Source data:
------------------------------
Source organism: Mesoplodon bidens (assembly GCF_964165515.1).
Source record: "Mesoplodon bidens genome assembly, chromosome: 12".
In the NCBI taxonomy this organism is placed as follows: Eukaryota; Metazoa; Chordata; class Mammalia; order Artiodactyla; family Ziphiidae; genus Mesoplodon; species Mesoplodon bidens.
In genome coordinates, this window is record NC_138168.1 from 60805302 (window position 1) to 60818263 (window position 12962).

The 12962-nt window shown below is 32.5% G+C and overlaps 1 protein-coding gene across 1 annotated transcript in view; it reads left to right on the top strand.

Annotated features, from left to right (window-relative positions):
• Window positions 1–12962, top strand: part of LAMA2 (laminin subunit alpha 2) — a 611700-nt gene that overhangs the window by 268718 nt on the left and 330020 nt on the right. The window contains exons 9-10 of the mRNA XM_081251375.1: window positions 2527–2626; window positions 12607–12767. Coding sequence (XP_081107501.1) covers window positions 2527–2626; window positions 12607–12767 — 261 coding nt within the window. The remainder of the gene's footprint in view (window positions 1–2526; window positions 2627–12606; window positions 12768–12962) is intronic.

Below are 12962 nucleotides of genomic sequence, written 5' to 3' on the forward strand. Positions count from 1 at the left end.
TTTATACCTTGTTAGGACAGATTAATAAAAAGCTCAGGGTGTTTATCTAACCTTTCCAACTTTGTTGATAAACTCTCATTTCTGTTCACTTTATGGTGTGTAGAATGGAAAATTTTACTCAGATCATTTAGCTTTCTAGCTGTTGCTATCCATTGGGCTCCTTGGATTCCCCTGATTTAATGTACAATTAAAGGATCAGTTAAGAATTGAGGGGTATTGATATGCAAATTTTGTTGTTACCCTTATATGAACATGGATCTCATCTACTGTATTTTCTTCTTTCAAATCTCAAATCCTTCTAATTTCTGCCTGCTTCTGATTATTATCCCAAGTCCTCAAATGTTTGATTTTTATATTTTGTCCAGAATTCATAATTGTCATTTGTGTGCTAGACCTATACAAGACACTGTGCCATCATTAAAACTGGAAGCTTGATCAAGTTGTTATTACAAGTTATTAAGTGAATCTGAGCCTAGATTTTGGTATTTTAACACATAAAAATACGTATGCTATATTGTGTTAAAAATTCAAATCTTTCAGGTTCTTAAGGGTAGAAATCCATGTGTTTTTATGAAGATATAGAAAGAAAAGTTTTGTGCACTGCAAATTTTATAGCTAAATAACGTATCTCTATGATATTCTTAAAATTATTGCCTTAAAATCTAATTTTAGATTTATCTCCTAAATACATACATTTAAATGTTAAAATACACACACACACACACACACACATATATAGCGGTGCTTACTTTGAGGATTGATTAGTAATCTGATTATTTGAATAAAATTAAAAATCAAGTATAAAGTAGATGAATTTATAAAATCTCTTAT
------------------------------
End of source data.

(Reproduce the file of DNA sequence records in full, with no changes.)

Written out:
Source organism: Mesoplodon bidens (assembly GCF_964165515.1).
Source record: "Mesoplodon bidens genome assembly, chromosome: 12".
In the NCBI taxonomy this organism is placed as follows: Eukaryota; Metazoa; Chordata; class Mammalia; order Artiodactyla; family Ziphiidae; genus Mesoplodon; species Mesoplodon bidens.
In genome coordinates, this window is record NC_138168.1 from 60805302 (window position 1) to 60818263 (window position 12962).

The 12962-nt window shown below is 32.5% G+C and overlaps 1 protein-coding gene across 1 annotated transcript in view; it reads left to right on the top strand.

Annotated features, from left to right (window-relative positions):
• Window positions 1–12962, top strand: part of LAMA2 (laminin subunit alpha 2) — a 611700-nt gene that overhangs the window by 268718 nt on the left and 330020 nt on the right. The window contains exons 9-10 of the mRNA XM_081251375.1: window positions 2527–2626; window positions 12607–12767. Coding sequence (XP_081107501.1) covers window positions 2527–2626; window positions 12607–12767 — 261 coding nt within the window. The remainder of the gene's footprint in view (window positions 1–2526; window positions 2627–12606; window positions 12768–12962) is intronic.

Below are 12962 nucleotides of genomic sequence, written 5' to 3' on the forward strand. Positions count from 1 at the left end.
TTTATACCTTGTTAGGACAGATTAATAAAAAGCTCAGGGTGTTTATCTAACCTTTCCAACTTTGTTGATAAACTCTCATTTCTGTTCACTTTATGGTGTGTAGAATGGAAAATTTTACTCAGATCATTTAGCTTTCTAGCTGTTGCTATCCATTGGGCTCCTTGGATTCCCCTGATTTAATGTACAATTAAAGGATCAGTTAAGAATTGAGGGGTATTGATATGCAAATTTTGTTGTTACCCTTATATGAACATGGATCTCATCTACTGTATTTTCTTCTTTCAAATCTCAAATCCTTCTAATTTCTGCCTGCTTCTGATTATTATCCCAAGTCCTCAAATGTTTGATTTTTATATTTTGTCCAGAATTCATAATTGTCATTTGTGTGCTAGACCTATACAAGACACTGTGCCATCATTAAAACTGGAAGCTTGATCAAGTTGTTATTACAAGTTATTAAGTGAATCTGAGCCTAGATTTTGGTATTTTAACACATAAAAATACGTATGCTATATTGTGTTAAAAATTCAAATCTTTCAGGTTCTTAAGGGTAGAAATCCATGTGTTTTTATGAAGATATAGAAAGAAAAGTTTTGTGCACTGCAAATTTTATAGCTAAATAACGTATCTCTATGATATTCTTAAAATTATTGCCTTAAAATCTAATTTTAGATTTATCTCCTAAATACATACATTTAAATGTTAAAATACACACACACACACACACACACATATATAGCGGTGCTTACTTTGAGGATTGATTAGTAATCTGATTATTTGAATAAAATTAAAAATCAAGTATAAAGTAGATGAATTTATAAAATCTCTTAT